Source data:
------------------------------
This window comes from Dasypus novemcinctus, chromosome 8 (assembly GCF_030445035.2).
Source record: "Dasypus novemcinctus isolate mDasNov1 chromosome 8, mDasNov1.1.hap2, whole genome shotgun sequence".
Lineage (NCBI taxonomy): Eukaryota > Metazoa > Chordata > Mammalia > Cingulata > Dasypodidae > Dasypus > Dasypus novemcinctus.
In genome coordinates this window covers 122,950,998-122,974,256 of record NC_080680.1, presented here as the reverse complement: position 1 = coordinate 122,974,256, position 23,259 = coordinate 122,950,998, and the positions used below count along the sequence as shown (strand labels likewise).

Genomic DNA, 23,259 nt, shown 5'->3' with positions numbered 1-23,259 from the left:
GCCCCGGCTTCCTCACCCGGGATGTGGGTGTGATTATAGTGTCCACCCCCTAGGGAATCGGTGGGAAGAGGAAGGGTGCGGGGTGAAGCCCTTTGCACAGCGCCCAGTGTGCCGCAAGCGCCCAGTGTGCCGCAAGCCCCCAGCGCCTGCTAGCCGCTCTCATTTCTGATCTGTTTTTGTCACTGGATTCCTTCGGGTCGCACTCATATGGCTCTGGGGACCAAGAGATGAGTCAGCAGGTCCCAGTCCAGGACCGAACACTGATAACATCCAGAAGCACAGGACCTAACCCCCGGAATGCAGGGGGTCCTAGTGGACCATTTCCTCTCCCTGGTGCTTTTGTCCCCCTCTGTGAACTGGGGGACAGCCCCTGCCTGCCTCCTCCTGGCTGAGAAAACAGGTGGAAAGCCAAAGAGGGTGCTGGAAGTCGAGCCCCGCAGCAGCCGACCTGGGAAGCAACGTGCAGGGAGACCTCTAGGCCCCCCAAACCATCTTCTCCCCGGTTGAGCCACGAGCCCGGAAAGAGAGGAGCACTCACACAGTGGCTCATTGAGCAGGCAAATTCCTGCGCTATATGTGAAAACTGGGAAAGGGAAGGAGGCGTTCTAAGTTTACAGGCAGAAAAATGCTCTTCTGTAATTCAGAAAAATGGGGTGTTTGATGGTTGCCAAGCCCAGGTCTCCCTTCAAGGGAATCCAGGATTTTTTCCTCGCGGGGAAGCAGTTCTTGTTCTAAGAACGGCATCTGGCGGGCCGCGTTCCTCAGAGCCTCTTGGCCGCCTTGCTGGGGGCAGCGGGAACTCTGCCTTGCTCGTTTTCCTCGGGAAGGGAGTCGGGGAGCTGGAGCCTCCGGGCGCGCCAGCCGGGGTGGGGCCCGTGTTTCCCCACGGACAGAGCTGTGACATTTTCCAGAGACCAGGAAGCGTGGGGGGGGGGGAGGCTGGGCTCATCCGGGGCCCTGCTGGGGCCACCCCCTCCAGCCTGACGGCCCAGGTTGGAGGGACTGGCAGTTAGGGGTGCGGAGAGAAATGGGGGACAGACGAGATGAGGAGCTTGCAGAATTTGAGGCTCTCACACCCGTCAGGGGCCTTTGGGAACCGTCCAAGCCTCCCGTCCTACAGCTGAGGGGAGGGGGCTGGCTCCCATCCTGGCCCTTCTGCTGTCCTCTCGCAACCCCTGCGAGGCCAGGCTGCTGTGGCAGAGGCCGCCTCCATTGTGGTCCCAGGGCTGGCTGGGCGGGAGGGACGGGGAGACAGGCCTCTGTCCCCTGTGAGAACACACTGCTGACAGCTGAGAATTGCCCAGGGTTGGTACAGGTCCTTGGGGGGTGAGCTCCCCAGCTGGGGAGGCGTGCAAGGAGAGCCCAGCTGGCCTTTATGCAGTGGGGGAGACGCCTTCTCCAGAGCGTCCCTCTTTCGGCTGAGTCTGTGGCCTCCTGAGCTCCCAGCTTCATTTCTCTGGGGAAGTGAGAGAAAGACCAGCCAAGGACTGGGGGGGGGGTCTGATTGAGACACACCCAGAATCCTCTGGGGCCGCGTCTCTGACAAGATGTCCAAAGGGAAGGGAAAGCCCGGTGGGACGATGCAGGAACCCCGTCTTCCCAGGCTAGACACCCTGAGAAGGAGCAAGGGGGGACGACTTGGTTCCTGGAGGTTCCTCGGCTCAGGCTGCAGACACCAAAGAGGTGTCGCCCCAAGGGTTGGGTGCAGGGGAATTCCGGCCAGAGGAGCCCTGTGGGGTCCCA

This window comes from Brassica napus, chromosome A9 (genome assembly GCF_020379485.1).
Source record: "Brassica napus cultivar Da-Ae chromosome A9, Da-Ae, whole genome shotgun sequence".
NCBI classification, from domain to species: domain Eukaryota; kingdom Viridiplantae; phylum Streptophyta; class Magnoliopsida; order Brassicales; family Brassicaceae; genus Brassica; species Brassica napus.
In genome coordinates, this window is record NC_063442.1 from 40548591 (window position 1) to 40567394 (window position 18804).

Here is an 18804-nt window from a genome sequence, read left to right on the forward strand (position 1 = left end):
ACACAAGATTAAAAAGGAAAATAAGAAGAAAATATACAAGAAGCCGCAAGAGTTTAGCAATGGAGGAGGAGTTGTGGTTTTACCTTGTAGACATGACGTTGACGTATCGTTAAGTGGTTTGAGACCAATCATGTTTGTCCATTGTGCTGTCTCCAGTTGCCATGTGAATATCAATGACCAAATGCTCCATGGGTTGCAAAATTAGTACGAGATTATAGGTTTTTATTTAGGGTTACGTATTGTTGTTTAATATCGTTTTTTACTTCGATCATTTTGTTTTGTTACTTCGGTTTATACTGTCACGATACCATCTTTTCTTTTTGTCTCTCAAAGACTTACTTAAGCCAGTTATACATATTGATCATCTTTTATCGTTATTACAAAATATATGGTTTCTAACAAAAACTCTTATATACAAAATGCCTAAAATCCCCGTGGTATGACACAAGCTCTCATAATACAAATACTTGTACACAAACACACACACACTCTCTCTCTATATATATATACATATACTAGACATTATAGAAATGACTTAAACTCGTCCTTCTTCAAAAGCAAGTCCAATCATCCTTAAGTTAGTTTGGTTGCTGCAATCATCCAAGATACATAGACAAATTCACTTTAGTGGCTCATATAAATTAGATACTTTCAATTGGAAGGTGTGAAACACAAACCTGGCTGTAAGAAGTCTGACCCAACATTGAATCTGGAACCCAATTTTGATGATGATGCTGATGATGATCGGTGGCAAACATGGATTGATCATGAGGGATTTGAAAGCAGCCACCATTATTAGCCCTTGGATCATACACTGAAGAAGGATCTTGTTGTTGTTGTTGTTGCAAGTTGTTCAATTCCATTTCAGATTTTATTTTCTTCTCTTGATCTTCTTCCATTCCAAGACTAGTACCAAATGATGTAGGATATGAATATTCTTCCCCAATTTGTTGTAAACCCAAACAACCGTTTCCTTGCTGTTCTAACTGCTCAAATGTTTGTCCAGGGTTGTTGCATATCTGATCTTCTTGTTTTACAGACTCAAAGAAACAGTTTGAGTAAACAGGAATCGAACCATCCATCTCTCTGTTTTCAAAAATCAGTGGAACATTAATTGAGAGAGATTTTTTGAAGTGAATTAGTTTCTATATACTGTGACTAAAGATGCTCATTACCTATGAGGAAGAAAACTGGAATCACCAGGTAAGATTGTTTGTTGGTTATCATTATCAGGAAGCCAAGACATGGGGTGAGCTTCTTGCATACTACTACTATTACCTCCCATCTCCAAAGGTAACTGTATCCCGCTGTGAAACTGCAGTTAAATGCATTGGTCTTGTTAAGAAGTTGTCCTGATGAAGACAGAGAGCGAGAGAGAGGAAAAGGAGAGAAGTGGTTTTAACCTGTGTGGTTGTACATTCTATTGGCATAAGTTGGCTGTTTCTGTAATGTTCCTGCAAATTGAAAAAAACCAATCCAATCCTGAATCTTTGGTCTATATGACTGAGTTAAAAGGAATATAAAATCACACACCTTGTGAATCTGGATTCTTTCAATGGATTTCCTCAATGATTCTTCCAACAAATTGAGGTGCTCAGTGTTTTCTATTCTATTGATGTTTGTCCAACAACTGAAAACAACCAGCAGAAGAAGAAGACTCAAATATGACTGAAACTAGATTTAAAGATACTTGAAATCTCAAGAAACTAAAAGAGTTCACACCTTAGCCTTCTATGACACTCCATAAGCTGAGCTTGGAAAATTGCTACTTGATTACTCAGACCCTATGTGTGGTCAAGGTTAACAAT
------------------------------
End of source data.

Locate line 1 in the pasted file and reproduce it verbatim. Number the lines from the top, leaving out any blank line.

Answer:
This window comes from Dasypus novemcinctus, chromosome 8 (assembly GCF_030445035.2).